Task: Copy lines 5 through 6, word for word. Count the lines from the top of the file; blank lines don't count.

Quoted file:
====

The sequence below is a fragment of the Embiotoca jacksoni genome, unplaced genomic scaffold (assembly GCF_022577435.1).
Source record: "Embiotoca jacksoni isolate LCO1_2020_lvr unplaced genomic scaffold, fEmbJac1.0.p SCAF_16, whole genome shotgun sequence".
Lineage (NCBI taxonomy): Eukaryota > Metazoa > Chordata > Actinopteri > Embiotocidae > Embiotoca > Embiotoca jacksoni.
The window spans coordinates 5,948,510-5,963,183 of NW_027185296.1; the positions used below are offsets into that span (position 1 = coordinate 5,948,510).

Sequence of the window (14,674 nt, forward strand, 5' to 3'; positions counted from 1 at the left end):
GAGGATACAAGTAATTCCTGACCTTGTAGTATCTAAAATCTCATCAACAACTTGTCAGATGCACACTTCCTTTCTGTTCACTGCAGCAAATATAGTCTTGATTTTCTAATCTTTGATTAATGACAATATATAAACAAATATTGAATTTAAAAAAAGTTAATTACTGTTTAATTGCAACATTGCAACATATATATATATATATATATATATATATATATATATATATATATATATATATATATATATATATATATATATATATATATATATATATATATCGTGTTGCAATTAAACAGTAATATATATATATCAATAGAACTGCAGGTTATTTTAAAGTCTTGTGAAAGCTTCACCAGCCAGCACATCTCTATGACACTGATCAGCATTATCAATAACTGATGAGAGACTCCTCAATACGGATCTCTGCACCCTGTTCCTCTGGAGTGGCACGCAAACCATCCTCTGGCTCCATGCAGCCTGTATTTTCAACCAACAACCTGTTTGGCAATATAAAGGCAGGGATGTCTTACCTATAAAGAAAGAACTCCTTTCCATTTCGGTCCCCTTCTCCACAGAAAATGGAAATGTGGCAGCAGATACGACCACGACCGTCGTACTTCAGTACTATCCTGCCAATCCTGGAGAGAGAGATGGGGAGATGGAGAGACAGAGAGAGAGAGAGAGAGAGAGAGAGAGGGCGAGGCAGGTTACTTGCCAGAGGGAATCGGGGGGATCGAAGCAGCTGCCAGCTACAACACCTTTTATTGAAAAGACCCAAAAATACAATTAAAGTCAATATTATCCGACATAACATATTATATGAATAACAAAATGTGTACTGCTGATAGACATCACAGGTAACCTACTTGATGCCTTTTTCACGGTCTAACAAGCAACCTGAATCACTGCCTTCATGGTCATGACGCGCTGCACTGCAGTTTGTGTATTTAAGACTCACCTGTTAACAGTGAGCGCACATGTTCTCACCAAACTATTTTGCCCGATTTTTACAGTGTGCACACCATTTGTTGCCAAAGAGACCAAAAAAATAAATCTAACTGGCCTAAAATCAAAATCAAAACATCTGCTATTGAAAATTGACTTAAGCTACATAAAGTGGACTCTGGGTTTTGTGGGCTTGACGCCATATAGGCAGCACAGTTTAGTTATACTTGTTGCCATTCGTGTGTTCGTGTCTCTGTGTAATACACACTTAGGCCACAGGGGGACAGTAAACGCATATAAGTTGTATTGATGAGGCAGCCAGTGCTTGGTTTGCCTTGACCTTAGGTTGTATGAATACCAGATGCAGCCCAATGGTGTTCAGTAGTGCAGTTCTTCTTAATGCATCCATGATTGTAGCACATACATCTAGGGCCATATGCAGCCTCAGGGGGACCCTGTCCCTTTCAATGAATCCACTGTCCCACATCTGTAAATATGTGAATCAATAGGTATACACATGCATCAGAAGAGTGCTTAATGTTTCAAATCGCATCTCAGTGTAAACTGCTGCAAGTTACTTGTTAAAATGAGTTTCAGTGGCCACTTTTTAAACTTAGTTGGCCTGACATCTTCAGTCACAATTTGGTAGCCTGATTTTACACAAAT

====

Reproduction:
Sequence of the window (14,674 nt, forward strand, 5' to 3'; positions counted from 1 at the left end):
GAGGATACAAGTAATTCCTGACCTTGTAGTATCTAAAATCTCATCAACAACTTGTCAGATGCACACTTCCTTTCTGTTCACTGCAGCAAATATAGTCTTGATTTTCTAATCTTTGATTAATGACAATATATAAACAAATATTGAATTTAAAAAAAGTTAATTACTGTTTAATTGCAACATTGCAACATATATATATATATATATATATATATATATATATATATATATATATATATATATATATATATATATATATATATATATATATATATATATATCGTGTTGCAATTAAACAGTAATATATATATATCAATAGAACTGCAGGTTATTTTAAAGTCTTGTGAAAGCTTCACCAGCCAGCACATCTCTATGACACTGATCAGCATTATCAATAACTGATGAGAGACTCCTCAATACGGATCTCTGCACCCTGTTCCTCTGGAGTGGCACGCAAACCATCCTCTGGCTCCATGCAGCCTGTATTTTCAACCAACAACCTGTTTGGCAATATAAAGGCAGGGATGTCTTACCTATAAAGAAAGAACTCCTTTCCATTTCGGTCCCCTTCTCCACAGAAAATGGAAATGTGGCAGCAGATACGACCACGACCGTCGTACTTCAGTACTATCCTGCCAATCCTGGAGAGAGAGATGGGGAGATGGAGAGACAGAGAGAGAGAGAGAGAGAGAGAGAGAGGGCGAGGCAGGTTACTTGCCAGAGGGAATCGGGGGGATCGAAGCAGCTGCCAGCTACAACACCTTTTATTGAAAAGACCCAAAAATACAATTAAAGTCAATATTATCCGACATAACATATTATATGAATAACAAAATGTGTACTGCTGATAGACATCACAGGTAACCTACTTGATGCCTTTTTCACGGTCTAACAAGCAACCTGAATCACTGCCTTCATGGTCATGACGCGCTGCACTGCAGTTTGTGTATTTAAGACTCACCTGTTAACAGTGAGCGCACATGTTCTCACCAAACTATTTTGCCCGATTTTTACAGTGTGCACACCATTTGTTGCCAAAGAGACCAAAAAAATAAATCTAACTGGCCTAAAATCAAAATCAAAACATCTGCTATTGAAAATTGACTTAAGCTACATAAAGTGGACTCTGGGTTTTGTGGGCTTGACGCCATATAGGCAGCACAGTTTAGTTATACTTGTTGCCATTCGTGTGTTCGTGTCTCTGTGTAATACACACTTAGGCCACAGGGGGACAGTAAACGCATATAAGTTGTATTGATGAGGCAGCCAGTGCTTGGTTTGCCTTGACCTTAGGTTGTATGAATACCAGATGCAGCCCAATGGTGTTCAGTAGTGCAGTTCTTCTTAATGCATCCATGATTGTAGCACATACATCTAGGGCCATATGCAGCCTCAGGGGGACCCTGTCCCTTTCAATGAATCCACTGTCCCACATCTGTAAATATGTGAATCAATAGGTATACACATGCATCAGAAGAGTGCTTAATGTTTCAAATCGCATCTCAGTGTAAACTGCTGCAAGTTACTTGTTAAAATGAGTTTCAGTGGCCACTTTTTAAACTTAGTTGGCCTGACATCTTCAGTCACAATTTGGTAGCCTGATTTTACACAAAT